He predicted that the U.S. will break up into six parts - the Pacific coast, with its growing Chinese population; the South, with its Hispanics; Texas, where independence movements are on the rise; the Atlantic coast, with its distinct and separate mentality; five of the poorer central states with their large Native American populations; and the northern states, where the influence from Canada is strong.
It's a little hard to figure out what he is talking about -- there is a certain incoherence here. When he talks about "the South, with its Hispanics", one gets the impression he means the Southwest -- Arizona and New Mexico -- but then he excepts Texas. "The South, with its non-Hispanics" would have made better sense.
The South is and, since the middle of the 19th century and the submergence of the "indigenous" tribes (who also came from somewhere else, remember) always has been, biracial (unless you include Yankee migrants as an anthropologically distinct "race" of metrosexual Starbucks-slurpers, Homo sapiens starbuckensis).
And which "central" "poorer states" have large Indian populations? Which states is he talking about? How are their Indian populations significant demographically in a way that Arizona's and New Mexico's populations of Jicarilla and Mescalero Apaches, Navajos, Zunis and Hopis are not? Is he talking about the Rez residents in the upper Missouri valley? And how do we distinguish these states from the "northern" states that have "strong" influence from Canada? (I didn't know we were getting invaded by Molson's and Labatt's, by the way -- I thought the Canadians were apprehensive about "influence" going the other way.)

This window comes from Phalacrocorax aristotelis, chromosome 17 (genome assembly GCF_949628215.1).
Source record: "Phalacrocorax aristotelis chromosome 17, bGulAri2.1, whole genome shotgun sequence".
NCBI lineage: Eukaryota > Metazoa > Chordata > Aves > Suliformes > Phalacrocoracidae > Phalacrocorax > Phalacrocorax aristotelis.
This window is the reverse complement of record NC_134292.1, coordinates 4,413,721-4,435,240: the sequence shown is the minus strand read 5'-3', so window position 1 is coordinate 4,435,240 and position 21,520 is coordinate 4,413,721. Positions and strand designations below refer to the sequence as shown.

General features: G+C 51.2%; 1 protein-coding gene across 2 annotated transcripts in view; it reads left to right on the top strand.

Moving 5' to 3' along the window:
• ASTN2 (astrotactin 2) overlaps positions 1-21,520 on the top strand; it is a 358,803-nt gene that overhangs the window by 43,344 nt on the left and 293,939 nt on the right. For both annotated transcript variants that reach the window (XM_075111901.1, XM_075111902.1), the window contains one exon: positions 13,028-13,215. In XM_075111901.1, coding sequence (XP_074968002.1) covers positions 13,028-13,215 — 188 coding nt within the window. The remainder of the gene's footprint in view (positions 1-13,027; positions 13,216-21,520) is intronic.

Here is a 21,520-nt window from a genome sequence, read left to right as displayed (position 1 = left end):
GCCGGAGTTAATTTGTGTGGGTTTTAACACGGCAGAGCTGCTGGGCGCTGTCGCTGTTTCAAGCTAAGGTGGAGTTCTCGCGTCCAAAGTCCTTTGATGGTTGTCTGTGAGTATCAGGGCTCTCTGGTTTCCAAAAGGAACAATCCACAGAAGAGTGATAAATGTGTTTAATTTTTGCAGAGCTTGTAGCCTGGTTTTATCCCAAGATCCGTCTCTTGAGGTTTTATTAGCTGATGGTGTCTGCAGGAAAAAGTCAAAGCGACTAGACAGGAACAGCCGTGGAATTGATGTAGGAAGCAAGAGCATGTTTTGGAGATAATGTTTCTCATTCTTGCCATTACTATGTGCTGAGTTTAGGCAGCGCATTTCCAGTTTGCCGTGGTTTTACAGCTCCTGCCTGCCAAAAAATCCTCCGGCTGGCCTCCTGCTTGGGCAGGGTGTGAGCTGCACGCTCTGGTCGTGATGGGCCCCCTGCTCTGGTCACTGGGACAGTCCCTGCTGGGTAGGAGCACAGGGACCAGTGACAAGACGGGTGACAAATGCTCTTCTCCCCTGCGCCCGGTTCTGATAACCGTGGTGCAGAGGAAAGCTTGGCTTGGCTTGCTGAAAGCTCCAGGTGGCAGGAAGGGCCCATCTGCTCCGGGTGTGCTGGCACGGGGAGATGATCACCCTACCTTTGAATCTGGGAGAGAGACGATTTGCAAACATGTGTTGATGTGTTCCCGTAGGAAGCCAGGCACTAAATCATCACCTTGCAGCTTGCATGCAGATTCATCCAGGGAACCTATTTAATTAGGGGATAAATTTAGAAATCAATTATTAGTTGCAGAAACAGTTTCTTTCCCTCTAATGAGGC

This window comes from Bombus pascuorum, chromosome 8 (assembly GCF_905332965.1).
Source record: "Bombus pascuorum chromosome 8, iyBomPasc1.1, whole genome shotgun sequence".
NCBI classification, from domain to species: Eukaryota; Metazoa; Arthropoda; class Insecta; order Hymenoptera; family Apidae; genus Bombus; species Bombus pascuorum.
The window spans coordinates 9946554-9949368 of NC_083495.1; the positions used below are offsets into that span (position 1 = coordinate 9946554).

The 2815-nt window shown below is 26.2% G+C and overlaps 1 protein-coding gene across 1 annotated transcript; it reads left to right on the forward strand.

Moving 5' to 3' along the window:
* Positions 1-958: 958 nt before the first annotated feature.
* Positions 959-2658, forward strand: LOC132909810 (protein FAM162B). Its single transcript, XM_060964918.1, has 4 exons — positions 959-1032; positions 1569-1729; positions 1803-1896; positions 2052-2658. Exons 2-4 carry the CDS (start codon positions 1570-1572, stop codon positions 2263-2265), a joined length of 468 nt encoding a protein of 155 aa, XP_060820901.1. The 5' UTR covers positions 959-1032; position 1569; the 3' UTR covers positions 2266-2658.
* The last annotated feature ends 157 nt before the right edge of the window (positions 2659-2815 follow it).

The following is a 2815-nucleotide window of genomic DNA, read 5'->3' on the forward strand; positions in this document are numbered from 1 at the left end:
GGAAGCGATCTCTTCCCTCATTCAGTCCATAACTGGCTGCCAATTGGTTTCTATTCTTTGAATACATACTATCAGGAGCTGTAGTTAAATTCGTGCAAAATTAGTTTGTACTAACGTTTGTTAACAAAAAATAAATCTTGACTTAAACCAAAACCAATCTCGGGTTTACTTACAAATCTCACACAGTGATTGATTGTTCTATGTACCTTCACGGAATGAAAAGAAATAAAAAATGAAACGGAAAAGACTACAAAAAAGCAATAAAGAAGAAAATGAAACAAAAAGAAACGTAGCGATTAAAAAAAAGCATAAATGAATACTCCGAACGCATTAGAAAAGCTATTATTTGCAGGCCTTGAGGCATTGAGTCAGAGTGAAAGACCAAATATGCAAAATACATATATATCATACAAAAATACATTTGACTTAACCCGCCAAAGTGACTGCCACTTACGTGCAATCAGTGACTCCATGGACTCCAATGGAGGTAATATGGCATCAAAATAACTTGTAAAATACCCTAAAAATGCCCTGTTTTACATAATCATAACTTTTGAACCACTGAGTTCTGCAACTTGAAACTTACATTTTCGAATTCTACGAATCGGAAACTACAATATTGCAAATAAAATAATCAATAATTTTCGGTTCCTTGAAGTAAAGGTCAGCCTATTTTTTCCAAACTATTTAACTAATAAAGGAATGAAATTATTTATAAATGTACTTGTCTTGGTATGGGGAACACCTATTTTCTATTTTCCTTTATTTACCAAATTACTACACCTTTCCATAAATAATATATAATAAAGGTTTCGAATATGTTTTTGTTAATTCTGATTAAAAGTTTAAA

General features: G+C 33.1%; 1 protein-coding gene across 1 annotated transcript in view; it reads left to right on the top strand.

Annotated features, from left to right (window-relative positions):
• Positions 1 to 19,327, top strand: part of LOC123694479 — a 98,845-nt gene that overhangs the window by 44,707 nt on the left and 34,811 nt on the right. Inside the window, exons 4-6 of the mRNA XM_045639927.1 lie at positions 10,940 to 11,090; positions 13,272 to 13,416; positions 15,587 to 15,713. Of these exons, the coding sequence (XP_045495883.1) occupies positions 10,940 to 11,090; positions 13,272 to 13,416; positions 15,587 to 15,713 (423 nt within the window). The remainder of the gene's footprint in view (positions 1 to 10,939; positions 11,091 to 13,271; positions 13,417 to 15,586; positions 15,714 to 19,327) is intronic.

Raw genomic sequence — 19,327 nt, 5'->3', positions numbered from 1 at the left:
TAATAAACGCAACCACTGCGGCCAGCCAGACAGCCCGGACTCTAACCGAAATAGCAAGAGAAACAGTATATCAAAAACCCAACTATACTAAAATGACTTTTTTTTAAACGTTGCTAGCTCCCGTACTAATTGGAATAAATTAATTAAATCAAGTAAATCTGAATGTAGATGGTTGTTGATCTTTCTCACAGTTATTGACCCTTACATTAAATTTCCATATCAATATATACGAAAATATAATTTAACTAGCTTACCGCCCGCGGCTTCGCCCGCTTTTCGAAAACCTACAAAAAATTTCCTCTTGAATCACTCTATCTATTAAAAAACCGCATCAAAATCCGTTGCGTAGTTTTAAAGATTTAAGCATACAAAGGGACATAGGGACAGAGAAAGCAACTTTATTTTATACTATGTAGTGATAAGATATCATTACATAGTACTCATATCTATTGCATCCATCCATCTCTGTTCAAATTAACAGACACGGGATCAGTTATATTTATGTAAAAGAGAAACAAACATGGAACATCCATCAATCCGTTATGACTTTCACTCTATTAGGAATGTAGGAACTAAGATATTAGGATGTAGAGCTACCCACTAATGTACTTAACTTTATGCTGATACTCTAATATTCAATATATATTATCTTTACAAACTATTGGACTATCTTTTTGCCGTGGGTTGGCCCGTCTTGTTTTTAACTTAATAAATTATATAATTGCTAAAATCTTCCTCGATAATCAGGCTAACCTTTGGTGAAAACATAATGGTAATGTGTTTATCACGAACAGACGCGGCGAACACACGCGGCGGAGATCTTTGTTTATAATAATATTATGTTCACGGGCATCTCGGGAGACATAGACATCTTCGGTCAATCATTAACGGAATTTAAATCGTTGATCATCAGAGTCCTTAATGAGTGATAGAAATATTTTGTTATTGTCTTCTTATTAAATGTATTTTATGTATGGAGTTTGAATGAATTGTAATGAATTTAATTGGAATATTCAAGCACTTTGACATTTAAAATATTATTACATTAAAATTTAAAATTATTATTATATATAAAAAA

His U.S. geography is almost incoherent. But the idea has been advanced before, as in The Nine Nations of North America, which came out in the late 70's, about the time Andrei Amalrik was predicting, to my astonishment, the imminent breakup of the Soviet empire.
I guess a state with “strong Canadian influence” is any one that has more Tim Horton’s than Starbucks, eh?